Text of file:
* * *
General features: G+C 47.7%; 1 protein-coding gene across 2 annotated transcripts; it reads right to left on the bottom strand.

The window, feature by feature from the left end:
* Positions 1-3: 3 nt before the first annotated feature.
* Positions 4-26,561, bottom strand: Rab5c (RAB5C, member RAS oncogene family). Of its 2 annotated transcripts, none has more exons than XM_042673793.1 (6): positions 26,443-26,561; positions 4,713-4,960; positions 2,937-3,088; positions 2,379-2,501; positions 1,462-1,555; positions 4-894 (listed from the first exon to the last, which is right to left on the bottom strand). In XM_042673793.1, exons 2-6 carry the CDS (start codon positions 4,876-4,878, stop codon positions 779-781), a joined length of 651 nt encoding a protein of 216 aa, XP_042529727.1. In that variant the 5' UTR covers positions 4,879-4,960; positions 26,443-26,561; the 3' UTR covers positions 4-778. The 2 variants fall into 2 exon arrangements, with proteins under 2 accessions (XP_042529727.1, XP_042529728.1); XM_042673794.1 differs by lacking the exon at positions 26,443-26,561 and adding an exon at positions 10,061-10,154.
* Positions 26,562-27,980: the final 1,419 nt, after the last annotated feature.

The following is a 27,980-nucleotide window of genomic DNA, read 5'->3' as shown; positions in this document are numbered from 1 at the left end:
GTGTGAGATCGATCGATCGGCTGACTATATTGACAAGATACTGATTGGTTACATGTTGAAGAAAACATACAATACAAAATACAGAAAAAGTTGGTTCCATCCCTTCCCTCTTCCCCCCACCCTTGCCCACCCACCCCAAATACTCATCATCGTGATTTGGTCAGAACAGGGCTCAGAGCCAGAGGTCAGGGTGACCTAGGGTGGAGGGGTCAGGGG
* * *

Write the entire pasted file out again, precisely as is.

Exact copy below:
General features: G+C 47.7%; 1 protein-coding gene across 2 annotated transcripts; it reads right to left on the bottom strand.

The window, feature by feature from the left end:
* Positions 1-3: 3 nt before the first annotated feature.
* Positions 4-26,561, bottom strand: Rab5c (RAB5C, member RAS oncogene family). Of its 2 annotated transcripts, none has more exons than XM_042673793.1 (6): positions 26,443-26,561; positions 4,713-4,960; positions 2,937-3,088; positions 2,379-2,501; positions 1,462-1,555; positions 4-894 (listed from the first exon to the last, which is right to left on the bottom strand). In XM_042673793.1, exons 2-6 carry the CDS (start codon positions 4,876-4,878, stop codon positions 779-781), a joined length of 651 nt encoding a protein of 216 aa, XP_042529727.1. In that variant the 5' UTR covers positions 4,879-4,960; positions 26,443-26,561; the 3' UTR covers positions 4-778. The 2 variants fall into 2 exon arrangements, with proteins under 2 accessions (XP_042529727.1, XP_042529728.1); XM_042673794.1 differs by lacking the exon at positions 26,443-26,561 and adding an exon at positions 10,061-10,154.
* Positions 26,562-27,980: the final 1,419 nt, after the last annotated feature.

The following is a 27,980-nucleotide window of genomic DNA, read 5'->3' as shown; positions in this document are numbered from 1 at the left end:
GTGTGAGATCGATCGATCGGCTGACTATATTGACAAGATACTGATTGGTTACATGTTGAAGAAAACATACAATACAAAATACAGAAAAAGTTGGTTCCATCCCTTCCCTCTTCCCCCCACCCTTGCCCACCCACCCCAAATACTCATCATCGTGATTTGGTCAGAACAGGGCTCAGAGCCAGAGGTCAGGGTGACCTAGGGTGGAGGGGTCAGGGG